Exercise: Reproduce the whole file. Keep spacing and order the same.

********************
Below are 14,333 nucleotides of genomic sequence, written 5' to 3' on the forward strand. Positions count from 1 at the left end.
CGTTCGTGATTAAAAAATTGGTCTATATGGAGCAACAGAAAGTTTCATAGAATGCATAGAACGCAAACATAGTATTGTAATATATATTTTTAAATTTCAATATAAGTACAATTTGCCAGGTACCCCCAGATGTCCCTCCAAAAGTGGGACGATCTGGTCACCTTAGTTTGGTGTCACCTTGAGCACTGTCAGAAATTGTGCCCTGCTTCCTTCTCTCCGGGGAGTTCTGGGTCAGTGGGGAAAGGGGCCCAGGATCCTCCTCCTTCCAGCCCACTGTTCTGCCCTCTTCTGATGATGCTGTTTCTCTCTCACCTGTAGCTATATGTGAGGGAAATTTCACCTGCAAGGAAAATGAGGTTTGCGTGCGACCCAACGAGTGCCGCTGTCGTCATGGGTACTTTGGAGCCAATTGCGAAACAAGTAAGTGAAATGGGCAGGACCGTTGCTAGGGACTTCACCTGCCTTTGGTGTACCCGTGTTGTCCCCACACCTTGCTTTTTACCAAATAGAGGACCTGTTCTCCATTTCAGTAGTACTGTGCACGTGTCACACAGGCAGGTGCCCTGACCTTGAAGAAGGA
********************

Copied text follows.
Below are 14,333 nucleotides of genomic sequence, written 5' to 3' on the forward strand. Positions count from 1 at the left end.
CGTTCGTGATTAAAAAATTGGTCTATATGGAGCAACAGAAAGTTTCATAGAATGCATAGAACGCAAACATAGTATTGTAATATATATTTTTAAATTTCAATATAAGTACAATTTGCCAGGTACCCCCAGATGTCCCTCCAAAAGTGGGACGATCTGGTCACCTTAGTTTGGTGTCACCTTGAGCACTGTCAGAAATTGTGCCCTGCTTCCTTCTCTCCGGGGAGTTCTGGGTCAGTGGGGAAAGGGGCCCAGGATCCTCCTCCTTCCAGCCCACTGTTCTGCCCTCTTCTGATGATGCTGTTTCTCTCTCACCTGTAGCTATATGTGAGGGAAATTTCACCTGCAAGGAAAATGAGGTTTGCGTGCGACCCAACGAGTGCCGCTGTCGTCATGGGTACTTTGGAGCCAATTGCGAAACAAGTAAGTGAAATGGGCAGGACCGTTGCTAGGGACTTCACCTGCCTTTGGTGTACCCGTGTTGTCCCCACACCTTGCTTTTTACCAAATAGAGGACCTGTTCTCCATTTCAGTAGTACTGTGCACGTGTCACACAGGCAGGTGCCCTGACCTTGAAGAAGGA